Cathedral Cove is named after the amazing rock archway located on the beach in the Te Whanganui-A-Hei (The Big Bay of Hei) Marine Reserve. The area receives around 200,000 visitors per year.
The walking track is closed for the 2023/24 summer season due to track damage and slips. You can visit Cathedral Cove by boat or kayak and land on the beach from 1st September 2023. If landing at Cathedral Cove DO NOT stand close to the cliffs or underneath the famous archway as there is a high risk of rockfall. Here is a list of the best tours in the area as well as the latest updates from the Department of Conservation:
The trail has unfortunately been closed since February 2023 due to track damage and landslides associated with our last wet summer. There is currently no open date for the Cathedral Cove Trail. You can still visit Cathedral Cove with a Boat or Kayak Tour.
Mares Leg Cove
Named for another rock archway that looked like the hind leg of a horse "Mare" - pictured below. In April 1978 a large storm knocked it over with only the underwater rocks now remaining.
At the eastern end of the Cove is a waterfall and beneath the large Pōhutukawa's are two toilets.
In the middle of the Cove sitting in the water is what is called the Smiling Sphinx Rock. A Sphinx head can be seen looking towards the Cathedral archway.
Another flatter rock sits 60m off shore which is great for jumping off at high tide.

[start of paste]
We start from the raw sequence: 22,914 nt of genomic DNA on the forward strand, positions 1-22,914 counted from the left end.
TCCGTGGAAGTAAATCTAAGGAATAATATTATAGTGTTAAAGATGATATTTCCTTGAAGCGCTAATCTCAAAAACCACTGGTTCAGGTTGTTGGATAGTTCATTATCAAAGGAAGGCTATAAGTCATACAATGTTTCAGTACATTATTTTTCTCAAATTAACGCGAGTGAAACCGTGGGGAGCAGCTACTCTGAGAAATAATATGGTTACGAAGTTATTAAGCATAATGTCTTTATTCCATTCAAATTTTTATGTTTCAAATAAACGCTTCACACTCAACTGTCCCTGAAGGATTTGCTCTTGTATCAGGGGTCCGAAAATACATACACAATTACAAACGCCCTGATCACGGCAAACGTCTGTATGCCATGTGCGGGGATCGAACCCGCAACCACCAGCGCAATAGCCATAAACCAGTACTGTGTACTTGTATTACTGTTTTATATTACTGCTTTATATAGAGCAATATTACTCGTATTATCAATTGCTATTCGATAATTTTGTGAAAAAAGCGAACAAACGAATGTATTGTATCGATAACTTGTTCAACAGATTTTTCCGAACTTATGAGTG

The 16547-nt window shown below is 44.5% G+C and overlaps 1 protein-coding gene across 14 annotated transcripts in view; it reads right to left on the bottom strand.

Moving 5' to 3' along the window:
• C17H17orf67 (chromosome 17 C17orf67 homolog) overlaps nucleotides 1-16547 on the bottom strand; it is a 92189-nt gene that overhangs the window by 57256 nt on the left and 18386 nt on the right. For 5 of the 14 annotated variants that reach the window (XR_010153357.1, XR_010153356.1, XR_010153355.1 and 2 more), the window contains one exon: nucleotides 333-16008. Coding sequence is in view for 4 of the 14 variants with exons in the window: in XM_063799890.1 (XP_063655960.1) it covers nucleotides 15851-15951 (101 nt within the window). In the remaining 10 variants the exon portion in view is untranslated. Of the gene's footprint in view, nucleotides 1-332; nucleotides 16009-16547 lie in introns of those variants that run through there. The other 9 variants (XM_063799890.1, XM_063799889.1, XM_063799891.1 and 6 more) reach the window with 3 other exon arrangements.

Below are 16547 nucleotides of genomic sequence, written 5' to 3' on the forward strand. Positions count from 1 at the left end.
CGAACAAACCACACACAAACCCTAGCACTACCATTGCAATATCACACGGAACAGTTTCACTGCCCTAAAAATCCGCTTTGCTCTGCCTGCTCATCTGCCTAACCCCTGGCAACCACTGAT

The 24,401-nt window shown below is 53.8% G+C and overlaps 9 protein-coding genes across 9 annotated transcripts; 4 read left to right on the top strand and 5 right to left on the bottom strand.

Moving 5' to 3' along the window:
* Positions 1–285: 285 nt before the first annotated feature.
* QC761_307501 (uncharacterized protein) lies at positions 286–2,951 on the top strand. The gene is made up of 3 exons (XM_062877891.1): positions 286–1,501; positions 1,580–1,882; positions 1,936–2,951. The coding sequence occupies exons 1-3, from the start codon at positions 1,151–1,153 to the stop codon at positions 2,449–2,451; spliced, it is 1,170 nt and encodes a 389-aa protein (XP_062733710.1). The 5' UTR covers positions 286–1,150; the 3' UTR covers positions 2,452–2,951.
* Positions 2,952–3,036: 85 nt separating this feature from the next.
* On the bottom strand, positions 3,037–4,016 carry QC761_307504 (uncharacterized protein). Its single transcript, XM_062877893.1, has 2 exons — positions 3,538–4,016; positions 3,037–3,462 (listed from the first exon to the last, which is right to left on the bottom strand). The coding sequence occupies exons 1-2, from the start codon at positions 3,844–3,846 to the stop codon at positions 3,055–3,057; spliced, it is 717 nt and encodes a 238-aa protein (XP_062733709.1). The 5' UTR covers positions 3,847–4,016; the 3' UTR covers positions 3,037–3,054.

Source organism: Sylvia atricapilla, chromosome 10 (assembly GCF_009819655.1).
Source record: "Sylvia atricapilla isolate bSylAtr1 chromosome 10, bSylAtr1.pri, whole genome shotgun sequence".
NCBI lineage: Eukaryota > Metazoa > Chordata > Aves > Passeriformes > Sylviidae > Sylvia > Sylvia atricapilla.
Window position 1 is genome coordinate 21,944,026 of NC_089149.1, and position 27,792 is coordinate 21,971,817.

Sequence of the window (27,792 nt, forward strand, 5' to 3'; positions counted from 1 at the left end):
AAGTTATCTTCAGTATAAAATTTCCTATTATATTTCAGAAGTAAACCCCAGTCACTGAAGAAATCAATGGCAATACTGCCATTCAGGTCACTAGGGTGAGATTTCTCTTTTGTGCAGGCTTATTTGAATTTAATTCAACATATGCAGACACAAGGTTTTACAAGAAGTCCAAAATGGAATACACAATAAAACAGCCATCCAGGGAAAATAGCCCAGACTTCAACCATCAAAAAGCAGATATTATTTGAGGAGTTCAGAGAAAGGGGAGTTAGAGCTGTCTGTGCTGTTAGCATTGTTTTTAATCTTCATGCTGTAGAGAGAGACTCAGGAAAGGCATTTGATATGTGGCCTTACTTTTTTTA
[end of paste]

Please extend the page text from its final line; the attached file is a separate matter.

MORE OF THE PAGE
Cathedral Cove is to the west of the archway. You can access Cathedral Cove easier at low tide as the beach space is limited at high tide.
Te Hoho Rock is the famous sea stack seen through the Cathedral Archway. Cathedral Cove is one of the most iconic and photographed places in New Zealand.
In c1350 AD the Te Arawa Waka arrives and Hei settles his people in Te O ā Hei (Hahei). This was the creation of the Ngāti Hei ("People of Hei"). As the tribe grew they expanded around Te Whanganui-A-Hei (The Big Bay of Hei) and created many Pā ("strongholds").
The Māori name for Cathedral Cove is Motauhi "a place to come and debate". The Ngāti Hei would gather on the Pā above the Cathedral Archway to discuss matters concerning the bay.
The HMB Endeavour sailed into Te Whanganui-A-Hei on Friday, 3rd November 1769 CE. Upon seeing the archway Captain James Cook thought it looked like a Cathedral roof and so gave it its English name.